Plato's 'Republic': The Analogy of the Cave

790 Words4 Pages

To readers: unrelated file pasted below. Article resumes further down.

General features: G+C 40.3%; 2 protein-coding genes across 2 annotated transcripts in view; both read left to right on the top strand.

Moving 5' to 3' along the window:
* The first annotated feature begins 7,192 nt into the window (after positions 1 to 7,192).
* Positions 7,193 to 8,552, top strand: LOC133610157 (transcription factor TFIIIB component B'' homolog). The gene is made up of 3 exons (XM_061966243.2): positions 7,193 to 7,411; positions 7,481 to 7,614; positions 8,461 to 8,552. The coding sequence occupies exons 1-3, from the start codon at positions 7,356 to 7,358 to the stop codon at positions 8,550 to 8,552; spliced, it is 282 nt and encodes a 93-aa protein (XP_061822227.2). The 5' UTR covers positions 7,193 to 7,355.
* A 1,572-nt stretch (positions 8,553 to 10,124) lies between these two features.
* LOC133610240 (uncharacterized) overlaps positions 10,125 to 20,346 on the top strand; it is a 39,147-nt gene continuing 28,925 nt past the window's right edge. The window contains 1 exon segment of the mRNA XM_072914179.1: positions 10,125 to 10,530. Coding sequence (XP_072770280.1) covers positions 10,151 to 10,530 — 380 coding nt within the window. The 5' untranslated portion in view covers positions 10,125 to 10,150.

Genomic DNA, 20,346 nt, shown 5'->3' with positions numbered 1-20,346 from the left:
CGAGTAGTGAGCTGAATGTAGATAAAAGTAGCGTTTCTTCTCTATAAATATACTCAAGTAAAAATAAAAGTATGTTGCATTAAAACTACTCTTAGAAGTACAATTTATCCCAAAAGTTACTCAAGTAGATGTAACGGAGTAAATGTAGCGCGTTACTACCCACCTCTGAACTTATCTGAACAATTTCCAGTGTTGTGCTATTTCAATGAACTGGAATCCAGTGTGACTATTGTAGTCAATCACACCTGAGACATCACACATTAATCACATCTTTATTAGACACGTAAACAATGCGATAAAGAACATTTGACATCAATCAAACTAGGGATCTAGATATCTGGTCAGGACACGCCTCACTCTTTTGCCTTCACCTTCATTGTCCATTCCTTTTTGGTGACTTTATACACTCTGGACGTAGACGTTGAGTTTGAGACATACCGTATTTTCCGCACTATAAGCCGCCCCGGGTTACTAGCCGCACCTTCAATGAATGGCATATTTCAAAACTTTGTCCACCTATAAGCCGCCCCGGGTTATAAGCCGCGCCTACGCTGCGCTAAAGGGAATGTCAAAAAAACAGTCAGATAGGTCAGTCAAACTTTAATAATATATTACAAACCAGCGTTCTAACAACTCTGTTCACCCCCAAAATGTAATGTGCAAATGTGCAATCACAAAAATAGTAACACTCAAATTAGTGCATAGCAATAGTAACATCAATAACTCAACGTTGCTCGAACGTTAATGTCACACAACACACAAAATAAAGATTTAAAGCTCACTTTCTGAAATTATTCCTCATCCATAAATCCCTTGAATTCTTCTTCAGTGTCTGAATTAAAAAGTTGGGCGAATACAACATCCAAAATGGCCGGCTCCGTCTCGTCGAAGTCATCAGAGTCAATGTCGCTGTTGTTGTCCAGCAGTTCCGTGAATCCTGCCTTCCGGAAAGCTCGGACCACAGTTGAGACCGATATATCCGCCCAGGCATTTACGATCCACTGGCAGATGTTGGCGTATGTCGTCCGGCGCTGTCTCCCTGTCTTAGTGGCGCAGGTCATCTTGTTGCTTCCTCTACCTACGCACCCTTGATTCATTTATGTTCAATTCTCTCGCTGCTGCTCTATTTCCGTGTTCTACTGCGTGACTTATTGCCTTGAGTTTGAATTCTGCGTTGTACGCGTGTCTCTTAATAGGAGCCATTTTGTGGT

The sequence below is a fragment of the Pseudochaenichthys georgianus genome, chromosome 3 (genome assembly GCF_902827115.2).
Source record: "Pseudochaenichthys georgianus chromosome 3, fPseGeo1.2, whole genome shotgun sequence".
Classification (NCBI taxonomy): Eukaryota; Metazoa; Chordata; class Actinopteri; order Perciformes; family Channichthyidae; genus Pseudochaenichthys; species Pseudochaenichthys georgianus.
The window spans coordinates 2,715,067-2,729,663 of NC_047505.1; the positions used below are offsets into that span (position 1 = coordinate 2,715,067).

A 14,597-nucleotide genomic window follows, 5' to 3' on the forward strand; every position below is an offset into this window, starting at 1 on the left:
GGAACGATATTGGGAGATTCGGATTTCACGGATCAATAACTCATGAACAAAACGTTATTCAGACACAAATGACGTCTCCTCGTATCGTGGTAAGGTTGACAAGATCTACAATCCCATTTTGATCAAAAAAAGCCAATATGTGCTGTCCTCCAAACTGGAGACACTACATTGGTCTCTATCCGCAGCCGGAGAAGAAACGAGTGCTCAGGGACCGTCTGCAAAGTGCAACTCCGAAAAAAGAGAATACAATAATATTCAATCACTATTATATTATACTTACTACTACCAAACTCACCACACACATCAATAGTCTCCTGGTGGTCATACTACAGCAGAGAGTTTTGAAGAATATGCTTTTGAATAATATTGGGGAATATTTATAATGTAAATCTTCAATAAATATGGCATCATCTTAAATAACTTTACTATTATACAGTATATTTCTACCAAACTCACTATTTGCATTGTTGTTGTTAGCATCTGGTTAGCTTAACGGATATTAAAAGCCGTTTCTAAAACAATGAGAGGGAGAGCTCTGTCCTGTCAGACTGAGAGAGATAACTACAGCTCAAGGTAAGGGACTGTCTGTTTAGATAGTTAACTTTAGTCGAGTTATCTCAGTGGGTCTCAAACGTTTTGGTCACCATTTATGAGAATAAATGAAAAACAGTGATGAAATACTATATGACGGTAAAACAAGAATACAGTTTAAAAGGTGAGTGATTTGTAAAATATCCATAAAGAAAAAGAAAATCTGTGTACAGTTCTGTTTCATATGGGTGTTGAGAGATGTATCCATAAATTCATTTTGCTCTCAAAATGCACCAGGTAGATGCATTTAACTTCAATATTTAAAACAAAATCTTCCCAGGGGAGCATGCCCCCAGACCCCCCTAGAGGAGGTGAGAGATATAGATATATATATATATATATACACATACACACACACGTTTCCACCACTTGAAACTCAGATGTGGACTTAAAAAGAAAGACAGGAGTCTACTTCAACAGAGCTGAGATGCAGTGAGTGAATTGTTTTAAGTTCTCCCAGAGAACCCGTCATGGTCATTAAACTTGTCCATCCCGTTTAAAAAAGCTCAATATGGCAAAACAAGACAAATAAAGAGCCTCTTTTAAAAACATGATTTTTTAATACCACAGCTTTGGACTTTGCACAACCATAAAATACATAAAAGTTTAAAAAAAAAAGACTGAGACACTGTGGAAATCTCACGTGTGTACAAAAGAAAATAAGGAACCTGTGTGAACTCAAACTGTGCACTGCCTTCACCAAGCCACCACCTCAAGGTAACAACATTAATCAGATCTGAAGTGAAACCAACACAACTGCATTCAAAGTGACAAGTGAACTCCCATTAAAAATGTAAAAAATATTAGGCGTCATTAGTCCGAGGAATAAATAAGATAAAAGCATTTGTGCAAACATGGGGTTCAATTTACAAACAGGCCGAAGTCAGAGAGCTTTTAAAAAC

In Republic book VII Plato explains his analogy of the cave. Plato uses the analogy to help explain his ideological role in the two worlds which are the World of Forms and the Physical world. Plato states that the analogy would inform others how the World of Sense participate nothing but an illusion, therefore the true realism would be found in the everlasting World of Forms. Plato’s illation begins in a cave. The cave symbolises the World of Sense, a figure of captives are tired by their ankles and necks so that they are unable to change direction. They have been brought up like this since birth this is why they don’t know anything else but this. The prisoners are individuals who act like marionettes before the fire which burns so that they would be able to see shadows which flicker on the wall before them. The captives observe this flickering shadow which appears on the wall before them, eventually they developed a pattern over-time. They try to prognosticate movements of the shadows; the sounds are made by individuals with the shadows, this is what they think as true reality. The detainees in this scenario are presented to be ignorant unenlightened individuals yet to discover philosophical truth. They are bamboozled into believing that the flickering shadows which are seen on the wall and they believe that what they see at face value are real objects and also the sounds the people make are being made by the shadows. Plato’s argument is that shadows and games are comparable to the five senses which mislead an individual. His theory is that objects which are seen in the World of Sense, Plato believes that that objects we see in the physical world are imitations of objects in the World of Forms. Additionally the individuals in the illation act like marionettes. Plato demands us to visualize that one of the prisoners has been discharged from the cave. The escapee
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